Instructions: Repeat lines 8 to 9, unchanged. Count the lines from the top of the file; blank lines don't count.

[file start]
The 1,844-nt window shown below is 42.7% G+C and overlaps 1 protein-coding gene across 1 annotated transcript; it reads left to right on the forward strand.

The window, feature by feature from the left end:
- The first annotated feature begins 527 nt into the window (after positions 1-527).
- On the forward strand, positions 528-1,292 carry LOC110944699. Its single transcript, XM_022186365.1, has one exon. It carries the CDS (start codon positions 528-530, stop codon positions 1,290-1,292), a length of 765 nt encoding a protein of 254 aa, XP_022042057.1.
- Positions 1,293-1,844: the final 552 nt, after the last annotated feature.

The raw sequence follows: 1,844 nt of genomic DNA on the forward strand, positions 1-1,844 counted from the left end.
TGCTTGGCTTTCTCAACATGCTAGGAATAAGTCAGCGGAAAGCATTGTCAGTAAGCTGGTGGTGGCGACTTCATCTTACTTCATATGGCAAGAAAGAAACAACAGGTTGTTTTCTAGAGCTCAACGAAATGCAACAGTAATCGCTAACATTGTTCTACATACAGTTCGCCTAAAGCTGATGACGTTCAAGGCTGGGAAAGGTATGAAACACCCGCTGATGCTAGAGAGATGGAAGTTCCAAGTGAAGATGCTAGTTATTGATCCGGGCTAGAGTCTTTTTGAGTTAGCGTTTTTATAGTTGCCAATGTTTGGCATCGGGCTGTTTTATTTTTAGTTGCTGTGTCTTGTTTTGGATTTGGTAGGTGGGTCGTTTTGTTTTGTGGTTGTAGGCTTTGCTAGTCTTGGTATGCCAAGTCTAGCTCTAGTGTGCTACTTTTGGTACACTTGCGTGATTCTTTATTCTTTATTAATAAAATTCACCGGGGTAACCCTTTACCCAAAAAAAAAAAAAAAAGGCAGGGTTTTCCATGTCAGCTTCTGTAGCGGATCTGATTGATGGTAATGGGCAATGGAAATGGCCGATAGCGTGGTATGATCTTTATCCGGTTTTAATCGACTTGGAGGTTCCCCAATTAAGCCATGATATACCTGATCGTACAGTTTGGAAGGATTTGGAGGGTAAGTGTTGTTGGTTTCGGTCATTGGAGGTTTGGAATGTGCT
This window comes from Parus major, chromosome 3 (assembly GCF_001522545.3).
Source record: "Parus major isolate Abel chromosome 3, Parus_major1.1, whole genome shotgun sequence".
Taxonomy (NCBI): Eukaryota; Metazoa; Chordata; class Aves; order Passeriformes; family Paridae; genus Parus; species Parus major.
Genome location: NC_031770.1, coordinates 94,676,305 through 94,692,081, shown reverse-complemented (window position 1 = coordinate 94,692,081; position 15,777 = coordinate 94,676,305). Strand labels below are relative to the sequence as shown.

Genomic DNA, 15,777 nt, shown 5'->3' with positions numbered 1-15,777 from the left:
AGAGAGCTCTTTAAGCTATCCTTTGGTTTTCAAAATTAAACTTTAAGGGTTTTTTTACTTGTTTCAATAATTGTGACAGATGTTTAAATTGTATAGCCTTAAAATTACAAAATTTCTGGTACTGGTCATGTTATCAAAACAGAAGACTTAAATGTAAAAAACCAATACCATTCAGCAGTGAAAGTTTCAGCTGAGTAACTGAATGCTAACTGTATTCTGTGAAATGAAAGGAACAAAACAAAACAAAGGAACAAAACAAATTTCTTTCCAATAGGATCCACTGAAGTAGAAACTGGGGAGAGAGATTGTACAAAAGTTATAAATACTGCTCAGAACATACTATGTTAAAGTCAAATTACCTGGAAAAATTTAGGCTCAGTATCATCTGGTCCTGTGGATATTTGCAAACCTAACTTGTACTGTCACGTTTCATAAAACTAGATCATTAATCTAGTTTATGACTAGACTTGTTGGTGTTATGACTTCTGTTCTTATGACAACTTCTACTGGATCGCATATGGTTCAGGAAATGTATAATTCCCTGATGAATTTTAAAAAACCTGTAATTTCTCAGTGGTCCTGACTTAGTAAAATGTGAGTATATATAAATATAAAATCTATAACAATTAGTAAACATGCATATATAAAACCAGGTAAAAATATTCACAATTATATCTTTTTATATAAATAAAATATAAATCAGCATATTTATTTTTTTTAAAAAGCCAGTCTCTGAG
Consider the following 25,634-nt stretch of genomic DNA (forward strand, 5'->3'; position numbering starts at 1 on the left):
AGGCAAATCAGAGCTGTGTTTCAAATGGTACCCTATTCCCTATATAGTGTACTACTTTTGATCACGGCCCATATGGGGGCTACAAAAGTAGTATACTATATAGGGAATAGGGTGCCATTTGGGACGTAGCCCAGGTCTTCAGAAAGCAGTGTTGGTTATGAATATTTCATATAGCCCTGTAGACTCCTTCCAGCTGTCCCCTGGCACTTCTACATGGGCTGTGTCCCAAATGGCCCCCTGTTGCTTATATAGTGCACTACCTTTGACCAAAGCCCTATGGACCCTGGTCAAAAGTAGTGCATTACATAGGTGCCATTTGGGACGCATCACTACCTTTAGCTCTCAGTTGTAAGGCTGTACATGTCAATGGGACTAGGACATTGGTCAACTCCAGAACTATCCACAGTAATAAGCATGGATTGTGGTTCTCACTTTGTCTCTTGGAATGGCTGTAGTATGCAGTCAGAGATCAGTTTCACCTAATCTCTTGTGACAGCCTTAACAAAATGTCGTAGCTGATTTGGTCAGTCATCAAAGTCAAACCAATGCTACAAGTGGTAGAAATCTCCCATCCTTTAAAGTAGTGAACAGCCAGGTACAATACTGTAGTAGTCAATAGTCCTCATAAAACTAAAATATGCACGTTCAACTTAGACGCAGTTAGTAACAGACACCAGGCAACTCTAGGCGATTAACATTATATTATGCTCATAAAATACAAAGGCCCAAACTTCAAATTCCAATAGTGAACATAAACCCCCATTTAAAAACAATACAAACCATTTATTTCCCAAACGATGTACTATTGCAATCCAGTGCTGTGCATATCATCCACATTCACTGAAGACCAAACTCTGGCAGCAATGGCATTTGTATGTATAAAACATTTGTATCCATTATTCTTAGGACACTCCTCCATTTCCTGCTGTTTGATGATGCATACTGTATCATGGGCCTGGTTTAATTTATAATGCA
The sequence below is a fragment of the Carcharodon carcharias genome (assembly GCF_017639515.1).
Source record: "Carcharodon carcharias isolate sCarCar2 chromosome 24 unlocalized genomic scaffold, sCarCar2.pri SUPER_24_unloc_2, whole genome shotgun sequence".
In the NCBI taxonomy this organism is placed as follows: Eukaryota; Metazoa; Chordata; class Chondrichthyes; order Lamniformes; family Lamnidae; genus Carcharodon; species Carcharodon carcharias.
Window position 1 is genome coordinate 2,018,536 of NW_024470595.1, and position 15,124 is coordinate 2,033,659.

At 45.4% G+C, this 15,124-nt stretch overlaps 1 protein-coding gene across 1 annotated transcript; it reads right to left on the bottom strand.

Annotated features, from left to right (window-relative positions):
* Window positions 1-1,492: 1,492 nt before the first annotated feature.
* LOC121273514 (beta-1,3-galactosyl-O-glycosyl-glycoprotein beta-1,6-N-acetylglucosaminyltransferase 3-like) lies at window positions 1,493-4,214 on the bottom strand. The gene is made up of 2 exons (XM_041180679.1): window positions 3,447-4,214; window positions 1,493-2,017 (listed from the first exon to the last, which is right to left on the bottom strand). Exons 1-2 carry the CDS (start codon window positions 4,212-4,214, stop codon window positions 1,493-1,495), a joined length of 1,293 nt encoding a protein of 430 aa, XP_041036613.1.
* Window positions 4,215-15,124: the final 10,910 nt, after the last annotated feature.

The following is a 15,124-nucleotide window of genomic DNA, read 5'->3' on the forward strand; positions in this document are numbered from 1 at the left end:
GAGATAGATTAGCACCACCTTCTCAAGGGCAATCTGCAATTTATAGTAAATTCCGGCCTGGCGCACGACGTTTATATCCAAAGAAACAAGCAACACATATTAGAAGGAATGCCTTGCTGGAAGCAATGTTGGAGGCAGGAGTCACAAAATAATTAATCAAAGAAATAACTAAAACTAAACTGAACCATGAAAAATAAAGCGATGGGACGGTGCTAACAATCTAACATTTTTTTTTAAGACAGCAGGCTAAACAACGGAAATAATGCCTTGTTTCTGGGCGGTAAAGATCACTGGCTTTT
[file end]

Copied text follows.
This window comes from Parus major, chromosome 3 (assembly GCF_001522545.3).
Source record: "Parus major isolate Abel chromosome 3, Parus_major1.1, whole genome shotgun sequence".